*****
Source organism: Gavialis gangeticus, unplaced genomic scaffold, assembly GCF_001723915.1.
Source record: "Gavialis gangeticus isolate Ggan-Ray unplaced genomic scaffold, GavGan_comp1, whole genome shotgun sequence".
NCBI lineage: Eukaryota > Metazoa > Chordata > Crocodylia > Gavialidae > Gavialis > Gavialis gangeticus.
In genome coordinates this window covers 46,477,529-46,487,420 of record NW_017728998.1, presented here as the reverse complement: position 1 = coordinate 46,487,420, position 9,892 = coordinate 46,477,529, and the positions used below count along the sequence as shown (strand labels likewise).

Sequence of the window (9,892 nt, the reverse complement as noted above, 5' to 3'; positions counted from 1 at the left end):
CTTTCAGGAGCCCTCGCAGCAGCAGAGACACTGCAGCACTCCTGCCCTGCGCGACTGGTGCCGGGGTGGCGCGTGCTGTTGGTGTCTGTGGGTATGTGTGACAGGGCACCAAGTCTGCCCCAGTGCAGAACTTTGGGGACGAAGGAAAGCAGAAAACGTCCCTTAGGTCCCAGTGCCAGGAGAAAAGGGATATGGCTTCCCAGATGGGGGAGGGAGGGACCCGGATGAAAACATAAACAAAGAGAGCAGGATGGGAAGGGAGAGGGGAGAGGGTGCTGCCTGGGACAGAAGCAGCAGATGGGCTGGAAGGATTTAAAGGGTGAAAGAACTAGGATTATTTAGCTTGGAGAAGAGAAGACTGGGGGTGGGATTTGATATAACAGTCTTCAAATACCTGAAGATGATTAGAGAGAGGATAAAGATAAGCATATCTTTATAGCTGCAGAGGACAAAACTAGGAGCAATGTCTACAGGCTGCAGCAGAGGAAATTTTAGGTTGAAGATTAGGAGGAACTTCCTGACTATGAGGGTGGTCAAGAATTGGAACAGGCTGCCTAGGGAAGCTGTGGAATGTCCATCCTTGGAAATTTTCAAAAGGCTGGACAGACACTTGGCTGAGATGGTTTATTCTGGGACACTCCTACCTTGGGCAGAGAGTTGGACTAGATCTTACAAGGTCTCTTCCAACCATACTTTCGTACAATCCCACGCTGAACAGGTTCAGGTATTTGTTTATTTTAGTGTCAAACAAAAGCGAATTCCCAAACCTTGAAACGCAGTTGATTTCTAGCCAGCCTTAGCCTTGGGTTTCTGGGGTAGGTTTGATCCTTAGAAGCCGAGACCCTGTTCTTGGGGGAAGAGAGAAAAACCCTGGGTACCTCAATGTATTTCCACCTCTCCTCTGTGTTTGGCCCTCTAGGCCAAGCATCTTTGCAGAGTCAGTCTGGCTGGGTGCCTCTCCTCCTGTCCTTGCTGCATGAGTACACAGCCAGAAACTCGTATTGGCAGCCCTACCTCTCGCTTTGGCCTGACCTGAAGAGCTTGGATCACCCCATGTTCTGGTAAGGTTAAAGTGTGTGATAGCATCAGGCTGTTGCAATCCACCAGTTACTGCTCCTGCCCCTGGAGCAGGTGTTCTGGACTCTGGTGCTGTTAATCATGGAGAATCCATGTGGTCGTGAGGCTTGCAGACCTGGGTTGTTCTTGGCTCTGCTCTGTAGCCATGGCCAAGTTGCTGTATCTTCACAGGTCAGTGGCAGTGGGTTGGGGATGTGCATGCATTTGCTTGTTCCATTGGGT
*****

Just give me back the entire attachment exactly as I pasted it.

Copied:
Source organism: Gavialis gangeticus, unplaced genomic scaffold, assembly GCF_001723915.1.
Source record: "Gavialis gangeticus isolate Ggan-Ray unplaced genomic scaffold, GavGan_comp1, whole genome shotgun sequence".
NCBI lineage: Eukaryota > Metazoa > Chordata > Crocodylia > Gavialidae > Gavialis > Gavialis gangeticus.
In genome coordinates this window covers 46,477,529-46,487,420 of record NW_017728998.1, presented here as the reverse complement: position 1 = coordinate 46,487,420, position 9,892 = coordinate 46,477,529, and the positions used below count along the sequence as shown (strand labels likewise).

Sequence of the window (9,892 nt, the reverse complement as noted above, 5' to 3'; positions counted from 1 at the left end):
CTTTCAGGAGCCCTCGCAGCAGCAGAGACACTGCAGCACTCCTGCCCTGCGCGACTGGTGCCGGGGTGGCGCGTGCTGTTGGTGTCTGTGGGTATGTGTGACAGGGCACCAAGTCTGCCCCAGTGCAGAACTTTGGGGACGAAGGAAAGCAGAAAACGTCCCTTAGGTCCCAGTGCCAGGAGAAAAGGGATATGGCTTCCCAGATGGGGGAGGGAGGGACCCGGATGAAAACATAAACAAAGAGAGCAGGATGGGAAGGGAGAGGGGAGAGGGTGCTGCCTGGGACAGAAGCAGCAGATGGGCTGGAAGGATTTAAAGGGTGAAAGAACTAGGATTATTTAGCTTGGAGAAGAGAAGACTGGGGGTGGGATTTGATATAACAGTCTTCAAATACCTGAAGATGATTAGAGAGAGGATAAAGATAAGCATATCTTTATAGCTGCAGAGGACAAAACTAGGAGCAATGTCTACAGGCTGCAGCAGAGGAAATTTTAGGTTGAAGATTAGGAGGAACTTCCTGACTATGAGGGTGGTCAAGAATTGGAACAGGCTGCCTAGGGAAGCTGTGGAATGTCCATCCTTGGAAATTTTCAAAAGGCTGGACAGACACTTGGCTGAGATGGTTTATTCTGGGACACTCCTACCTTGGGCAGAGAGTTGGACTAGATCTTACAAGGTCTCTTCCAACCATACTTTCGTACAATCCCACGCTGAACAGGTTCAGGTATTTGTTTATTTTAGTGTCAAACAAAAGCGAATTCCCAAACCTTGAAACGCAGTTGATTTCTAGCCAGCCTTAGCCTTGGGTTTCTGGGGTAGGTTTGATCCTTAGAAGCCGAGACCCTGTTCTTGGGGGAAGAGAGAAAAACCCTGGGTACCTCAATGTATTTCCACCTCTCCTCTGTGTTTGGCCCTCTAGGCCAAGCATCTTTGCAGAGTCAGTCTGGCTGGGTGCCTCTCCTCCTGTCCTTGCTGCATGAGTACACAGCCAGAAACTCGTATTGGCAGCCCTACCTCTCGCTTTGGCCTGACCTGAAGAGCTTGGATCACCCCATGTTCTGGTAAGGTTAAAGTGTGTGATAGCATCAGGCTGTTGCAATCCACCAGTTACTGCTCCTGCCCCTGGAGCAGGTGTTCTGGACTCTGGTGCTGTTAATCATGGAGAATCCATGTGGTCGTGAGGCTTGCAGACCTGGGTTGTTCTTGGCTCTGCTCTGTAGCCATGGCCAAGTTGCTGTATCTTCACAGGTCAGTGGCAGTGGGTTGGGGATGTGCATGCATTTGCTTGTTCCATTGGGT